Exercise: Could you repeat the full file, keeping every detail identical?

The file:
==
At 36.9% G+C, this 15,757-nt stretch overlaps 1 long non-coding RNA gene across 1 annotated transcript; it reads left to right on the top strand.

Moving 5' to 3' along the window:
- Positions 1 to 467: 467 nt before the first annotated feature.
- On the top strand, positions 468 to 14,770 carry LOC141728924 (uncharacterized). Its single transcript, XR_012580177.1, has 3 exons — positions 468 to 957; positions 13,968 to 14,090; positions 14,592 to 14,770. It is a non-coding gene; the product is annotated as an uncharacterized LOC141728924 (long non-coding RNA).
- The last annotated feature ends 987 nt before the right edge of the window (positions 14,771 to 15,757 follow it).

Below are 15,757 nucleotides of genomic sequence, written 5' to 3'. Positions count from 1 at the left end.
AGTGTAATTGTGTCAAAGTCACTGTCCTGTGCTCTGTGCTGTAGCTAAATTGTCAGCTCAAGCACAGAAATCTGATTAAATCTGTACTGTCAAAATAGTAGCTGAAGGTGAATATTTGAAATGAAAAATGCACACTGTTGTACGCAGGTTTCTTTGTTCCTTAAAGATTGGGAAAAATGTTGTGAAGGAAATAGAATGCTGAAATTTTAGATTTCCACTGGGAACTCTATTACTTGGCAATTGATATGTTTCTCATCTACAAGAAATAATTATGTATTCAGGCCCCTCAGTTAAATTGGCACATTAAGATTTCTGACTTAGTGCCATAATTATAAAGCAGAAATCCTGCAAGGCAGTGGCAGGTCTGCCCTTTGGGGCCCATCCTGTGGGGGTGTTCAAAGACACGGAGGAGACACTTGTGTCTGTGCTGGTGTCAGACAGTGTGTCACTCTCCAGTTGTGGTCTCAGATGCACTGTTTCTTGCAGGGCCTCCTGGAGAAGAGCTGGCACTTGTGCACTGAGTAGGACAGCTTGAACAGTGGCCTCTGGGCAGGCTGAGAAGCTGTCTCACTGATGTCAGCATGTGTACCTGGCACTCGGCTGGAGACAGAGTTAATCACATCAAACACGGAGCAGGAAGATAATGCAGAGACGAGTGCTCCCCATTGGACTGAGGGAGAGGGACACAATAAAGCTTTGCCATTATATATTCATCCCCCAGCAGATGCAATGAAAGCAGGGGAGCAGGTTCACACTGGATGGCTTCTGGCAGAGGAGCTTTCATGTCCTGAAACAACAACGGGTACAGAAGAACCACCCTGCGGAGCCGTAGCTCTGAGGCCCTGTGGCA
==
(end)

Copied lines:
At 36.9% G+C, this 15,757-nt stretch overlaps 1 long non-coding RNA gene across 1 annotated transcript; it reads left to right on the top strand.

Moving 5' to 3' along the window:
- Positions 1 to 467: 467 nt before the first annotated feature.
- On the top strand, positions 468 to 14,770 carry LOC141728924 (uncharacterized). Its single transcript, XR_012580177.1, has 3 exons — positions 468 to 957; positions 13,968 to 14,090; positions 14,592 to 14,770. It is a non-coding gene; the product is annotated as an uncharacterized LOC141728924 (long non-coding RNA).
- The last annotated feature ends 987 nt before the right edge of the window (positions 14,771 to 15,757 follow it).

Below are 15,757 nucleotides of genomic sequence, written 5' to 3'. Positions count from 1 at the left end.
AGTGTAATTGTGTCAAAGTCACTGTCCTGTGCTCTGTGCTGTAGCTAAATTGTCAGCTCAAGCACAGAAATCTGATTAAATCTGTACTGTCAAAATAGTAGCTGAAGGTGAATATTTGAAATGAAAAATGCACACTGTTGTACGCAGGTTTCTTTGTTCCTTAAAGATTGGGAAAAATGTTGTGAAGGAAATAGAATGCTGAAATTTTAGATTTCCACTGGGAACTCTATTACTTGGCAATTGATATGTTTCTCATCTACAAGAAATAATTATGTATTCAGGCCCCTCAGTTAAATTGGCACATTAAGATTTCTGACTTAGTGCCATAATTATAAAGCAGAAATCCTGCAAGGCAGTGGCAGGTCTGCCCTTTGGGGCCCATCCTGTGGGGGTGTTCAAAGACACGGAGGAGACACTTGTGTCTGTGCTGGTGTCAGACAGTGTGTCACTCTCCAGTTGTGGTCTCAGATGCACTGTTTCTTGCAGGGCCTCCTGGAGAAGAGCTGGCACTTGTGCACTGAGTAGGACAGCTTGAACAGTGGCCTCTGGGCAGGCTGAGAAGCTGTCTCACTGATGTCAGCATGTGTACCTGGCACTCGGCTGGAGACAGAGTTAATCACATCAAACACGGAGCAGGAAGATAATGCAGAGACGAGTGCTCCCCATTGGACTGAGGGAGAGGGACACAATAAAGCTTTGCCATTATATATTCATCCCCCAGCAGATGCAATGAAAGCAGGGGAGCAGGTTCACACTGGATGGCTTCTGGCAGAGGAGCTTTCATGTCCTGAAACAACAACGGGTACAGAAGAACCACCCTGCGGAGCCGTAGCTCTGAGGCCCTGTGGCA